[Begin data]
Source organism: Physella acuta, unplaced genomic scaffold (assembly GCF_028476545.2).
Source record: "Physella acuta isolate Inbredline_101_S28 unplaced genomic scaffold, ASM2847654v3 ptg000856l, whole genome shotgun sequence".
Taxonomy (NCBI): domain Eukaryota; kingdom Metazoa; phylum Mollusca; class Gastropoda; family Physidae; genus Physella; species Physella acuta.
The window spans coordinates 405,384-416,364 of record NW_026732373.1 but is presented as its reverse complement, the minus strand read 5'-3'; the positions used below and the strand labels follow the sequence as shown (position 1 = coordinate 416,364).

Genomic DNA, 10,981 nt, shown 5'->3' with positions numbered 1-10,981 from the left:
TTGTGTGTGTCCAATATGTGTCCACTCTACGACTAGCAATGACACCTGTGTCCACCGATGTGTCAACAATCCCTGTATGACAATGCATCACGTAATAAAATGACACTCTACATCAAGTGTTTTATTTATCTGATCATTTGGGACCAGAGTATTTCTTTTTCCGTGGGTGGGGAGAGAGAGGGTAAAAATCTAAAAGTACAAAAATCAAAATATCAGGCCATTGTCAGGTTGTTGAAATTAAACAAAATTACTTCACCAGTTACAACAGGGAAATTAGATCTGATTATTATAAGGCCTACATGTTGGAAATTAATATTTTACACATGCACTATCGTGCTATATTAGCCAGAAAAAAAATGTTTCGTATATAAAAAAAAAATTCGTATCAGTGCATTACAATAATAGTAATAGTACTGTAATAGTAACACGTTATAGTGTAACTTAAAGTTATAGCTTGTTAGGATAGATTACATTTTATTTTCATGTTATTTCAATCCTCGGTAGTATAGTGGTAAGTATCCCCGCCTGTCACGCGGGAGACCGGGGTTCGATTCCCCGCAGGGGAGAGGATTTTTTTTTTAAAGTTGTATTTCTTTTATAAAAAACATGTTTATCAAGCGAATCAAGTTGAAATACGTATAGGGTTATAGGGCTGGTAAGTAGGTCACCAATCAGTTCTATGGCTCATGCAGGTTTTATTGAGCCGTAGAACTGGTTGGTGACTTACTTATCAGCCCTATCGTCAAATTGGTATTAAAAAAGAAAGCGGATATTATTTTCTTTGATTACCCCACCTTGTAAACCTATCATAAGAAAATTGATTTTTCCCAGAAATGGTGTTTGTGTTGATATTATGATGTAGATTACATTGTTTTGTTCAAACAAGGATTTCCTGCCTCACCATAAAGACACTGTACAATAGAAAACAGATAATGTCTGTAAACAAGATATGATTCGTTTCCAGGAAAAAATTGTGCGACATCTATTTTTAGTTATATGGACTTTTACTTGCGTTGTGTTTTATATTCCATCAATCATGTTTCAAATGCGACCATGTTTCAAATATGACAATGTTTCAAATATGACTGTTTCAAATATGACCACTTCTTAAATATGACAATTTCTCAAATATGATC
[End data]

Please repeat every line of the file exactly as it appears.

Source organism: Physella acuta, unplaced genomic scaffold (assembly GCF_028476545.2).
Source record: "Physella acuta isolate Inbredline_101_S28 unplaced genomic scaffold, ASM2847654v3 ptg000856l, whole genome shotgun sequence".
Taxonomy (NCBI): domain Eukaryota; kingdom Metazoa; phylum Mollusca; class Gastropoda; family Physidae; genus Physella; species Physella acuta.
The window spans coordinates 405,384-416,364 of record NW_026732373.1 but is presented as its reverse complement, the minus strand read 5'-3'; the positions used below and the strand labels follow the sequence as shown (position 1 = coordinate 416,364).

Genomic DNA, 10,981 nt, shown 5'->3' with positions numbered 1-10,981 from the left:
TTGTGTGTGTCCAATATGTGTCCACTCTACGACTAGCAATGACACCTGTGTCCACCGATGTGTCAACAATCCCTGTATGACAATGCATCACGTAATAAAATGACACTCTACATCAAGTGTTTTATTTATCTGATCATTTGGGACCAGAGTATTTCTTTTTCCGTGGGTGGGGAGAGAGAGGGTAAAAATCTAAAAGTACAAAAATCAAAATATCAGGCCATTGTCAGGTTGTTGAAATTAAACAAAATTACTTCACCAGTTACAACAGGGAAATTAGATCTGATTATTATAAGGCCTACATGTTGGAAATTAATATTTTACACATGCACTATCGTGCTATATTAGCCAGAAAAAAAATGTTTCGTATATAAAAAAAAAATTCGTATCAGTGCATTACAATAATAGTAATAGTACTGTAATAGTAACACGTTATAGTGTAACTTAAAGTTATAGCTTGTTAGGATAGATTACATTTTATTTTCATGTTATTTCAATCCTCGGTAGTATAGTGGTAAGTATCCCCGCCTGTCACGCGGGAGACCGGGGTTCGATTCCCCGCAGGGGAGAGGATTTTTTTTTTAAAGTTGTATTTCTTTTATAAAAAACATGTTTATCAAGCGAATCAAGTTGAAATACGTATAGGGTTATAGGGCTGGTAAGTAGGTCACCAATCAGTTCTATGGCTCATGCAGGTTTTATTGAGCCGTAGAACTGGTTGGTGACTTACTTATCAGCCCTATCGTCAAATTGGTATTAAAAAAGAAAGCGGATATTATTTTCTTTGATTACCCCACCTTGTAAACCTATCATAAGAAAATTGATTTTTCCCAGAAATGGTGTTTGTGTTGATATTATGATGTAGATTACATTGTTTTGTTCAAACAAGGATTTCCTGCCTCACCATAAAGACACTGTACAATAGAAAACAGATAATGTCTGTAAACAAGATATGATTCGTTTCCAGGAAAAAATTGTGCGACATCTATTTTTAGTTATATGGACTTTTACTTGCGTTGTGTTTTATATTCCATCAATCATGTTTCAAATGCGACCATGTTTCAAATATGACAATGTTTCAAATATGACTGTTTCAAATATGACCACTTCTTAAATATGACAATTTCTCAAATATGATC